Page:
Fuji City’s Great Dream Bridge becomes a nightmare for local residents.

Last week, the town of Fujikawaguchiko in Yamanashi Prefecture erected a blackout screen to block a view of Mt Fuji that had become overcrowded with tourists after it gained fame on social media.

The screen was designed to protect local residents, who found it hard to walk and drive in the area, tourists, who put themselves at risk by flouting rules, and a local business that was impeded by the crowds. It was a bold decision to erect the screen, but it appears to have encouraged another city to take action, with deterrents now being set up at a different viral Mt Fuji photo spot in neighbouring Shizuoka Prefecture.

The site, known as “Mt Fuji Yume no Ohashi” (“Mt Fuji Great Dream Bridge“), is a regular overpass for locals, but it’s a sought-after photo spot for tourists, who are dazzled by the way Mt Fuji looms large over the road, and on the stairs that lead up to the roadside walkway.

▼ The stairs leading up to the overpass, with Mt Fuji in the background.

As the Google Street View image above shows, there’s not much here in terms of tourist facilities, and that’s become a problem. With no large parking lots or toilets in the vicinity, residents’ lives have been disrupted by people leaving trash, parking their cars illegally, sometimes even on their property, and foreigners knocking on the doors of houses asking to use the bathroom.

▼ This report shows some of the problems occurring around the site, which extends to illegally entering the median strip on the overpass.

As the above video shows, tourists aren’t satisfied with just taking photos from the stairs and walkway, choosing to jump over the concrete barrier on the overpass and cross over the road to get to the median strip. The news report below shows just how many people enter the roadway, which is meant to be off-limits to pedestrians, with little regard for the traffic or their own safety.

▼ One person dances on the median strip, another rolls a suitcase along the road and a group walks beside the cars.

While “No Crossing” signs are posted along the walkway, the tourists interviewed said they either weren’t aware of the rules or thought it would be okay to cross over. While it might be common to flout pedestrian rules overseas, in Japan it’s rare to see anyone cross a road unless it’s at a designated crossing, and even then it’s customary to always wait for the green pedestrian light, even if there’s no traffic approaching. Because people in Japan abide by these pedestrian rules so stringently, the sight of people crossing or entering a roadway like this is shocking, prompting drivers and residents to lodge complaints with the local council.

As a result, the city has moved in, erecting a barrier to prevent people from entering the road on the overpass. Installed on 29 May, the barricade stretches 400 metres (0.25 miles) along the middle section, and in mid-July, a 1.8-metre (5.9-foot) high fence will be erected as a more permanent deterrent.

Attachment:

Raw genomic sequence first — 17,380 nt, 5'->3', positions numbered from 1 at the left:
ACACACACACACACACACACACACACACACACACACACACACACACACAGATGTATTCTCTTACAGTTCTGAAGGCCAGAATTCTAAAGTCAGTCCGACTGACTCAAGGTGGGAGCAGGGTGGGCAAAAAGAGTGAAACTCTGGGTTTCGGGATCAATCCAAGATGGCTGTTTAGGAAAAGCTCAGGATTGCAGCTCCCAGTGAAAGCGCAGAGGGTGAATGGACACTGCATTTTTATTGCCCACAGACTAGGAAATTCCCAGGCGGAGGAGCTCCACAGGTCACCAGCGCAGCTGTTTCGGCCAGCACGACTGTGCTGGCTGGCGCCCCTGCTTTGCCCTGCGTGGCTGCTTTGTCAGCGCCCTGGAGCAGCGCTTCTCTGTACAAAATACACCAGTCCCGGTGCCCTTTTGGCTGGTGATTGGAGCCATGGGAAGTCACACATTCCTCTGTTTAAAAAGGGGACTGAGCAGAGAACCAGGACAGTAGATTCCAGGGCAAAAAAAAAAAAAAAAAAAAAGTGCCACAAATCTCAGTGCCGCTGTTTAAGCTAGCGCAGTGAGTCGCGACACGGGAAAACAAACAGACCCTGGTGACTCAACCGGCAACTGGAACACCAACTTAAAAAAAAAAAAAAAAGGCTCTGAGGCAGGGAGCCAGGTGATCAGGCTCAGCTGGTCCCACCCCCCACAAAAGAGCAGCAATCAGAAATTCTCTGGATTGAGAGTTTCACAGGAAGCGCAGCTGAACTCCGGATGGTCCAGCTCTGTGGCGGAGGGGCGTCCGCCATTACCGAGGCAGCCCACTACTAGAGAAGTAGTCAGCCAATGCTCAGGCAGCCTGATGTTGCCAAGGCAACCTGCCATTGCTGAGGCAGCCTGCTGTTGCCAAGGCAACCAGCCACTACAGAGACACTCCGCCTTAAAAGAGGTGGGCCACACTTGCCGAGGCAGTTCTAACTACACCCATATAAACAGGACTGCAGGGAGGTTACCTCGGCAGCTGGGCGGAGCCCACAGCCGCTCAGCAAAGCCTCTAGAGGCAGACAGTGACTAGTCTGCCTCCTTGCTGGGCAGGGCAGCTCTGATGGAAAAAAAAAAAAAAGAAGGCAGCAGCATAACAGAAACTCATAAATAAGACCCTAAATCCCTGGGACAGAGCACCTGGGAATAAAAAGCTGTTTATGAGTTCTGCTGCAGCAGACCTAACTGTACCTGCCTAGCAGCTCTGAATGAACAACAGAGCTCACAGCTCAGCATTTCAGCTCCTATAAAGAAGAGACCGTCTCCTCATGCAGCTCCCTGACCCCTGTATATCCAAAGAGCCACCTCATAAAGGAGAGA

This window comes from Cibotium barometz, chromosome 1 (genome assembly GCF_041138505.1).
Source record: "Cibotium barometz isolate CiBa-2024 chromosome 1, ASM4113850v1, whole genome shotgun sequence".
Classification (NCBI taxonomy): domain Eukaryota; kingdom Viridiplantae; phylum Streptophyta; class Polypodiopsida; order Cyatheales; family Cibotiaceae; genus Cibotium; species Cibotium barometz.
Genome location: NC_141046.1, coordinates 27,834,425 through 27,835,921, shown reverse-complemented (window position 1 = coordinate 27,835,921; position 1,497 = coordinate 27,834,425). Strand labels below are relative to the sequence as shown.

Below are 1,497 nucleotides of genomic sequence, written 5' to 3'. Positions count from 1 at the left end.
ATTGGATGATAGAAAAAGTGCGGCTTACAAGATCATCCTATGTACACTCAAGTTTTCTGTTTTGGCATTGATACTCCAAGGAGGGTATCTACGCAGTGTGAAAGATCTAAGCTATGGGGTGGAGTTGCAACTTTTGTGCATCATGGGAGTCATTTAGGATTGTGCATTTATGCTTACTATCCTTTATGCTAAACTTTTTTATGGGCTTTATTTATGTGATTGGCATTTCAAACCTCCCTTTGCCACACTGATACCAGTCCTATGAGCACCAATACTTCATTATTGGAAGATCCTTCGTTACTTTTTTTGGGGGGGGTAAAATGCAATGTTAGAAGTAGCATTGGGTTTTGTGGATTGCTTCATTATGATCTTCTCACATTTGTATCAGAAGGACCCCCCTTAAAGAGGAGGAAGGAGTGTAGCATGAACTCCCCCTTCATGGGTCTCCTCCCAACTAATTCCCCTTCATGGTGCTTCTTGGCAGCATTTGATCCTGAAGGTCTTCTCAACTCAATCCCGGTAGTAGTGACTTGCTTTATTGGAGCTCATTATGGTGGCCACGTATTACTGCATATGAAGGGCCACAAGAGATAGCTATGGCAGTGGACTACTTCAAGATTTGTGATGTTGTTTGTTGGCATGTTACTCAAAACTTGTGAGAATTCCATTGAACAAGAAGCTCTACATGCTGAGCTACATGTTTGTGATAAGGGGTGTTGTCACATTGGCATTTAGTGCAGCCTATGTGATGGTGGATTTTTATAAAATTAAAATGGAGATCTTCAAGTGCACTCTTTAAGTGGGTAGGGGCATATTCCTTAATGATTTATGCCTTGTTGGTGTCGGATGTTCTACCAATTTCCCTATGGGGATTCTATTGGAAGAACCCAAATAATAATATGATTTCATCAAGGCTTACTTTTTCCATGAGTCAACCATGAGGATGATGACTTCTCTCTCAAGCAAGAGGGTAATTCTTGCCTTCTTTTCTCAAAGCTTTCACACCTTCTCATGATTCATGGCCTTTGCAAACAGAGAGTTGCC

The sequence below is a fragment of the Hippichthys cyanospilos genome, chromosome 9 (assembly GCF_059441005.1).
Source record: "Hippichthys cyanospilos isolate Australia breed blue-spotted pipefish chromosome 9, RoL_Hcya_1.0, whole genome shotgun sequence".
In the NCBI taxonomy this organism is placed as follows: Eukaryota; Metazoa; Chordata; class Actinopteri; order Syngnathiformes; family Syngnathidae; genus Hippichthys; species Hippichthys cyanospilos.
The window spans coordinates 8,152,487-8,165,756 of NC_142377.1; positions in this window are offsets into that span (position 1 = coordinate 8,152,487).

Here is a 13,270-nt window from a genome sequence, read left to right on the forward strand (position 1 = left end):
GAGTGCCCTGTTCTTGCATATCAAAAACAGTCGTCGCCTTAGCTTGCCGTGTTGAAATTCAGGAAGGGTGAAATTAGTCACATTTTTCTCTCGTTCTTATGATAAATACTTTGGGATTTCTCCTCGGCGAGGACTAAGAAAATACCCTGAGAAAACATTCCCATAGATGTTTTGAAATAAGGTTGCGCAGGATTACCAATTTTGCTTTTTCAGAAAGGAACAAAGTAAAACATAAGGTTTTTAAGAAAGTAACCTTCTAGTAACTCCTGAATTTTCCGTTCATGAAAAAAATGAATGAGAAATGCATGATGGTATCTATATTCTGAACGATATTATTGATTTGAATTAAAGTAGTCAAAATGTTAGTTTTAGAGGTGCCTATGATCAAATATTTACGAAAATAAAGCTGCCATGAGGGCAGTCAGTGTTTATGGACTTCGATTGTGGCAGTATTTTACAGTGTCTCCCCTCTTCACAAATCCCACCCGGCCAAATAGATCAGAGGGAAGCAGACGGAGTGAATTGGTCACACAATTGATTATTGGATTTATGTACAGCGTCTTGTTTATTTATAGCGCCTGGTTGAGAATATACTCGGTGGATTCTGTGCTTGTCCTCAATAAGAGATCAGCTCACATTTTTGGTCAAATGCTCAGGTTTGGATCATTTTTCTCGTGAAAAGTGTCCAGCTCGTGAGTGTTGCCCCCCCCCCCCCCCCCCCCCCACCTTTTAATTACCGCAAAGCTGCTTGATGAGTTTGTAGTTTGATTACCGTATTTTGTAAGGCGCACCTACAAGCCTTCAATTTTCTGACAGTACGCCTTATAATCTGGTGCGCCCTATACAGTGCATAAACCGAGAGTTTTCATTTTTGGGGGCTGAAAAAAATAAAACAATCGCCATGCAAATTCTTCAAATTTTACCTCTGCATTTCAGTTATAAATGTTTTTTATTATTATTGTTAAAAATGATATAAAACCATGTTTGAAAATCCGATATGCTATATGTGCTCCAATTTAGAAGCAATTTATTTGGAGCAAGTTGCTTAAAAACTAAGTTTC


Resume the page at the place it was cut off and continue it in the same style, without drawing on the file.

As for countermeasures back down on ground level, residents have been placing traffic cones with ropes in front of their houses to keep people from parking on or entering their properties. A number of reports showed tourists entering private land to look around, and one even posed for a photo on the front porch of a house without permission from the owner.

The mayor of the local ward, Masatoshi Matsumoto, has been responding to resident complaints with the help of Fuji City Exchange and Tourism Division Manager, Takenori Matsumura. Together they helped to quickly construct a parking area to alleviate the parking problems, but as the cued-up moment in the below video shows, parking is limited, so it doesn’t entirely solve the problem.

One resident told reporters it was frightening to have strangers doing U-turns in their driveway, while another female resident said the loud voices were a problem. With the weather warming up, she’d like to open the windows to her house, but tourists arrive before 6 in the morning and they don’t keep their voices down, so it’s become a problem.

If this were a busy city neighbourhood, the din of the crowds wouldn’t be half as noticeable but as this is a quiet residential area, the disruption is easily discernible. The local ward has set up signs in English and Chinese as a countermeasure, asking people not to litter and to respect the local residents.

▼ The signs, seen here, read: “Don’t park on the road or in private areas!! Keep quiet as it may disturb the neighbourhood!!

The ward says that on a busy day, there can be over 300 tourists visiting the neighbourhood, and sightseeing buses have also been spotted in the area. The ward is doing its best to address complaints as they come in, but Mayor Matsumoto is requesting that tourists mind their manners when visiting the neighbourhood. He says that if foreign tourists display good manners, the residents will be more accepting of them, creating a more pleasant experience for everyone.

With Kyoto’s Gion recently restricting access to private roads, if tourists don’t abide by the rules and requests, it may pave the way for tighter restrictions to come.

Sources: NHK, Chunichi, TV Shizuoka, FNN
Top image: Pakutaso
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